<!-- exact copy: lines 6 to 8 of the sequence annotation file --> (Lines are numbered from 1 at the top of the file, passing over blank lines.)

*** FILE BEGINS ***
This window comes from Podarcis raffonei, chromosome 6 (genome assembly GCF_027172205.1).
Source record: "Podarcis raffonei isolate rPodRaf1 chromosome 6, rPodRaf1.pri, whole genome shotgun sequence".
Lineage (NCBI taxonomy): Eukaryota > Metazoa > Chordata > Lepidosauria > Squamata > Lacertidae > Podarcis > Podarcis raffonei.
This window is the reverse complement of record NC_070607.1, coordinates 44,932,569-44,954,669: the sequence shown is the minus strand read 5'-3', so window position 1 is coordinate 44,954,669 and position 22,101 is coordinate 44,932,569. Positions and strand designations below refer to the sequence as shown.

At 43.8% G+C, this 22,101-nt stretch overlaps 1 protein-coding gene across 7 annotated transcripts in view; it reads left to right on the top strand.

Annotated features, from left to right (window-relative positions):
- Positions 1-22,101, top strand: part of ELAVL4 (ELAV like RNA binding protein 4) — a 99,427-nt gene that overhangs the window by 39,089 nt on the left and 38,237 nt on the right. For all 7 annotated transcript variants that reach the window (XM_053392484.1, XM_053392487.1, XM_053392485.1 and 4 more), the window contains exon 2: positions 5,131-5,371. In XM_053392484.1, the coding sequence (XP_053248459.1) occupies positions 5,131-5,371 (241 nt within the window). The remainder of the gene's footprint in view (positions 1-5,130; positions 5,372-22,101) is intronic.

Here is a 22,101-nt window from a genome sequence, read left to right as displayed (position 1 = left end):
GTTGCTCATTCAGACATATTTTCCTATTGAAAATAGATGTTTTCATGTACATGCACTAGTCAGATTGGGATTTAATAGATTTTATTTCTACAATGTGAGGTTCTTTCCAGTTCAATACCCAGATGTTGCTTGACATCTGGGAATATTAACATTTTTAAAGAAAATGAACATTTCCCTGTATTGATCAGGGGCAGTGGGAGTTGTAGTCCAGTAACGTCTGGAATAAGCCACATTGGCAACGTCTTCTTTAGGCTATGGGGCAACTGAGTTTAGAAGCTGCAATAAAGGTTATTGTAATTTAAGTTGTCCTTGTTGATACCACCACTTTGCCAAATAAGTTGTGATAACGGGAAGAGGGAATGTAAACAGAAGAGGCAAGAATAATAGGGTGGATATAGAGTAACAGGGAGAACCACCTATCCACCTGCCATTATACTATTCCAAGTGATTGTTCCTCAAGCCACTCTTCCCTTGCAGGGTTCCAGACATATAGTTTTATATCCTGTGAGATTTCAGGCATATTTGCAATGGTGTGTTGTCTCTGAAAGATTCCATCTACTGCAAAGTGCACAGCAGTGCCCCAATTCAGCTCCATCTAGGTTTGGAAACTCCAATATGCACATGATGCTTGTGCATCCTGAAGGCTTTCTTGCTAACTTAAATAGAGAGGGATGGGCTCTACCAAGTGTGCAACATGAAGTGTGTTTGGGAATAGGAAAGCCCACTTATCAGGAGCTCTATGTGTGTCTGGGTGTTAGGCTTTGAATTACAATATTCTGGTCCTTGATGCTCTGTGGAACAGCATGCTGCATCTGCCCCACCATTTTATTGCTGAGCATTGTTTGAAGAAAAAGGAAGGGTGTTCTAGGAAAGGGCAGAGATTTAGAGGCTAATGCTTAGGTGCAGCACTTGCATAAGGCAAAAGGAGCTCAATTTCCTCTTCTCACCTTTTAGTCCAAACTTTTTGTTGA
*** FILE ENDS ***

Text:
Annotated features, from left to right (window-relative positions):
- Positions 1-22,101, top strand: part of ELAVL4 (ELAV like RNA binding protein 4) — a 99,427-nt gene that overhangs the window by 39,089 nt on the left and 38,237 nt on the right. For all 7 annotated transcript variants that reach the window (XM_053392484.1, XM_053392487.1, XM_053392485.1 and 4 more), the window contains exon 2: positions 5,131-5,371. In XM_053392484.1, the coding sequence (XP_053248459.1) occupies positions 5,131-5,371 (241 nt within the window). The remainder of the gene's footprint in view (positions 1-5,130; positions 5,372-22,101) is intronic.

Here is a 22,101-nt window from a genome sequence, read left to right as displayed (position 1 = left end):